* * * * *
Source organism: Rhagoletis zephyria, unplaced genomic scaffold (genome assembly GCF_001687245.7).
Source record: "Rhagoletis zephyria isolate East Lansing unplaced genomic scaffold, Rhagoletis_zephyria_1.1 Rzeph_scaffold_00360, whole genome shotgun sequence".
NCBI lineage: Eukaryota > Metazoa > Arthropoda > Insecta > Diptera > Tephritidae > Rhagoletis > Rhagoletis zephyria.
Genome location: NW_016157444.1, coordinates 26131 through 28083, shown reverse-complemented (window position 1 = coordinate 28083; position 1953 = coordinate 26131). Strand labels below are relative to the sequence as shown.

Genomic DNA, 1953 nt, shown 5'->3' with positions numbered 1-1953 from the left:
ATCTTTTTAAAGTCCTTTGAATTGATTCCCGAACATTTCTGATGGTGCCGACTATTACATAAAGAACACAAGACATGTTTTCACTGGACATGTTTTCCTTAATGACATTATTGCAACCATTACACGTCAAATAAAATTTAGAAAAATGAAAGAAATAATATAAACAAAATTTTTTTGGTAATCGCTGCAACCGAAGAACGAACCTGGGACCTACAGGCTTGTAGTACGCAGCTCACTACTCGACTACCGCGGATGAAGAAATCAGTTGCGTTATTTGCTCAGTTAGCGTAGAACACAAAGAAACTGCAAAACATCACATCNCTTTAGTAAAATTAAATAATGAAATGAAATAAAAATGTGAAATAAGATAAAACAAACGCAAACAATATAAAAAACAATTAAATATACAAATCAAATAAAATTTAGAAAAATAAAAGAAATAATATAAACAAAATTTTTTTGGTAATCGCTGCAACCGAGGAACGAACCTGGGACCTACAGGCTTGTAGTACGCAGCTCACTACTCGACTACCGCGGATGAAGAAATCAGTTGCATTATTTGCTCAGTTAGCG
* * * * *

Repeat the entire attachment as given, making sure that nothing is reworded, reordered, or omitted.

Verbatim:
Source organism: Rhagoletis zephyria, unplaced genomic scaffold (genome assembly GCF_001687245.7).
Source record: "Rhagoletis zephyria isolate East Lansing unplaced genomic scaffold, Rhagoletis_zephyria_1.1 Rzeph_scaffold_00360, whole genome shotgun sequence".
NCBI lineage: Eukaryota > Metazoa > Arthropoda > Insecta > Diptera > Tephritidae > Rhagoletis > Rhagoletis zephyria.
Genome location: NW_016157444.1, coordinates 26131 through 28083, shown reverse-complemented (window position 1 = coordinate 28083; position 1953 = coordinate 26131). Strand labels below are relative to the sequence as shown.

Genomic DNA, 1953 nt, shown 5'->3' with positions numbered 1-1953 from the left:
ATCTTTTTAAAGTCCTTTGAATTGATTCCCGAACATTTCTGATGGTGCCGACTATTACATAAAGAACACAAGACATGTTTTCACTGGACATGTTTTCCTTAATGACATTATTGCAACCATTACACGTCAAATAAAATTTAGAAAAATGAAAGAAATAATATAAACAAAATTTTTTTGGTAATCGCTGCAACCGAAGAACGAACCTGGGACCTACAGGCTTGTAGTACGCAGCTCACTACTCGACTACCGCGGATGAAGAAATCAGTTGCGTTATTTGCTCAGTTAGCGTAGAACACAAAGAAACTGCAAAACATCACATCNCTTTAGTAAAATTAAATAATGAAATGAAATAAAAATGTGAAATAAGATAAAACAAACGCAAACAATATAAAAAACAATTAAATATACAAATCAAATAAAATTTAGAAAAATAAAAGAAATAATATAAACAAAATTTTTTTGGTAATCGCTGCAACCGAGGAACGAACCTGGGACCTACAGGCTTGTAGTACGCAGCTCACTACTCGACTACCGCGGATGAAGAAATCAGTTGCATTATTTGCTCAGTTAGCG